See if it’s a good fit for you. Head on over to healthpreneurgroup.com/live. That’s the event page. On the event page, you’re going to see everything that is involved.
You’ll see the speakers, you’ll see the dates, you’ll see all that stuff. It’s a by invitation by application event only. Okay? We don’t just allow anyone in because we want to make sure that it’s a curated, vetted events. We only allow 150 health entrepreneurs into the event and there’s a very specific reason for that because we want to create as magical experience as possible for everyone. Once you’re on the page, click the red button that says, request an invitation. Fill out the questions on the following page, submit that page and we’ll get that information and we’ll follow up with you within one to two days at the latest. Healthpreneur Live is a very unique events. We had 110 people last year’s event. Almost all of them said it was the best event they’ve ever been to.
The nice thing is that we have a really good mix of very successful people in the room and people who are still just getting things started and the reason I want to bring both groups of people together because I’m not, I mean I’m a big believer in you are who you surround yourself with. We do a very careful job of selecting the right people to be in the room. I’ve been to events where there’s a lot of ego, right? There’s a lot of egos, “Okay, I’m a speaker. I’m going to be in the green room and then when I do my talk, I’m gone.” And then you’ve got little cliques forming of people who’ve been around for a while and they kind of ignore everyone else like they’re too cool for school, and that’s not what this event is all about. See, our event is about inclusiveness and if you’re at the events whether you’re a speaker or not, everyone is on the same playing field.
For instance, the speakers we have this year, you know, Carey Peters, the founder of Health Coach Institute, or Shannon Graham who’s been on the podcast. Dr. Stephen Cabral who’s one of my mastermind members and just an amazing, amazing, smart, smart naturopathic doctor. We’ve got some amazing speakers, but they’re also going to be sitting in the crowd in the audience during when they’re not speaking, right? They’re not too cool for school. They’re hanging out there, might be sitting right beside you and quite honestly, we have a lot of people that are like, “Hey, I’d love to speak at your event.” I tell them, “Listen, our event is not about fire hosing information from stage.” The vast majority of learning happens peer to peer. We’re going to spend a lot of time during breaks.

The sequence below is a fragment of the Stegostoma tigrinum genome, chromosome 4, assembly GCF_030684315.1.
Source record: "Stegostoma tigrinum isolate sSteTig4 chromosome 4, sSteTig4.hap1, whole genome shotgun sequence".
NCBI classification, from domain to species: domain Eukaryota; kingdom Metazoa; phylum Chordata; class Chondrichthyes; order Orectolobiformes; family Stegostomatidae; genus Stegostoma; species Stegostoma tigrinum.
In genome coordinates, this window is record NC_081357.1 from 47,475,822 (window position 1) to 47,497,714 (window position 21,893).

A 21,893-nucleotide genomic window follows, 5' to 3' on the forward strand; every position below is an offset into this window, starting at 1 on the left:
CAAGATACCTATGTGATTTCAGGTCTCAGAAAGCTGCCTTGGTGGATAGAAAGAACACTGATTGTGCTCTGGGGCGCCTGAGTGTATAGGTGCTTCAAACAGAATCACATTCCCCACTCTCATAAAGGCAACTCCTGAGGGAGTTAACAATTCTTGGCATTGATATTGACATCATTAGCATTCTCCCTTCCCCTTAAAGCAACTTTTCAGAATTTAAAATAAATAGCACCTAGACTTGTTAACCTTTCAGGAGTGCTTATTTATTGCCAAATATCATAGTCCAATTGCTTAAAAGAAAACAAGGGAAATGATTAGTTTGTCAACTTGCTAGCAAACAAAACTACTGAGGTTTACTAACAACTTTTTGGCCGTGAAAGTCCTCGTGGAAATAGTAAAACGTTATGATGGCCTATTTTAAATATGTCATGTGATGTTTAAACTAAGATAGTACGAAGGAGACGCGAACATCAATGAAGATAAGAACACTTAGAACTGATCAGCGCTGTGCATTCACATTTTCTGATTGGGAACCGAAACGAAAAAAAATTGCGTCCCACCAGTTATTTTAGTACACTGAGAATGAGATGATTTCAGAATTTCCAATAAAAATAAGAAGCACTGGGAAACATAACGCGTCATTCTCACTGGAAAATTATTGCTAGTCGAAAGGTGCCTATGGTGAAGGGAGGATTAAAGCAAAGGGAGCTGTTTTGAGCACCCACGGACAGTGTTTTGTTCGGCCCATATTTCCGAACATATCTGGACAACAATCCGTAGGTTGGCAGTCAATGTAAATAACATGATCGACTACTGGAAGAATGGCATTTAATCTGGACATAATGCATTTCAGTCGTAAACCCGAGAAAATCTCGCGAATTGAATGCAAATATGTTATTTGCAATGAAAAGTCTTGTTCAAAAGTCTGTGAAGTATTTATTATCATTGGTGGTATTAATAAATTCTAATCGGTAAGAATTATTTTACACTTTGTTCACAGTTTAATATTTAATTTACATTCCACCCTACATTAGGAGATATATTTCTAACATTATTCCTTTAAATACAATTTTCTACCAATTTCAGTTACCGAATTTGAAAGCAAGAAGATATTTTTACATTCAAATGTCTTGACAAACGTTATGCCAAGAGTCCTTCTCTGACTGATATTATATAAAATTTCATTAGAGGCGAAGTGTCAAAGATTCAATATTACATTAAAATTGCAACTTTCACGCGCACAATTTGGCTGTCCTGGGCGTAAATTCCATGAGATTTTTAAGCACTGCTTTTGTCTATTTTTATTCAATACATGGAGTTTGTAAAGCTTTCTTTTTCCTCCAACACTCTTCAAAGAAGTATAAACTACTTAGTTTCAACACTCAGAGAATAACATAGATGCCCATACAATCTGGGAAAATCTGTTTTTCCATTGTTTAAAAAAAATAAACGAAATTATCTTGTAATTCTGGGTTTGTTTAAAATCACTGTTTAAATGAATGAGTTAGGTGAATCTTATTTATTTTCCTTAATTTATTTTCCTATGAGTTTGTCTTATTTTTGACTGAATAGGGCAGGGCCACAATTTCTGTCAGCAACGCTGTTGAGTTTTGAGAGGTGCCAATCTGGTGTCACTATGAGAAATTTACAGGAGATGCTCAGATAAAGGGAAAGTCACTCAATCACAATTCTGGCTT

We know we’ve got 30 to 45 minute breaks, a lot of round table discussions, a lot of peer to peer learning where you are teaching what’s working for you, you’re learning from what other people are doing. That’s what makes this event so special and so unique is that it’s not a top down approach of saying, “Hey, here are these experts you have to learn from.” Yes, you might be sitting beside one expert or several experts who are crushing their business and you’ll be befriending them, getting to know them, having lunch with them, having dinner with them, and that’s what this event is all about. The reason we put this together is because there’s just such a big gap in the marketplace.
There’s a need for this as most events keeps getting bigger and bigger and bigger and in personal, we want to stay small, intimate and more personal to give you that connection to great people but also big ideas and inspiration to take your mindset and your business to the next level. Space is running out. I mean we’re just over a month away and we have to finalize our numbers. Our cutoff date basically for the hotel and the venue is August 31st, right? So obviously we only have another two weeks or so before we have to finalize everything. We do have a couple spaces left if you want one. If you want a spot, head on over to healthpreneurgroup.com/live.
I guarantee this will be a three day experience you’ll remember for a long time to come and it’ll be well worth the investment of your time, of your energy, and obviously just from being there with us it’s just a very special experience. So with that said, I want to thank you once again for tuning in.
Head on over to healthpreneurgroup.com/live, request for invitation for annual events. I look forward to seeing you there.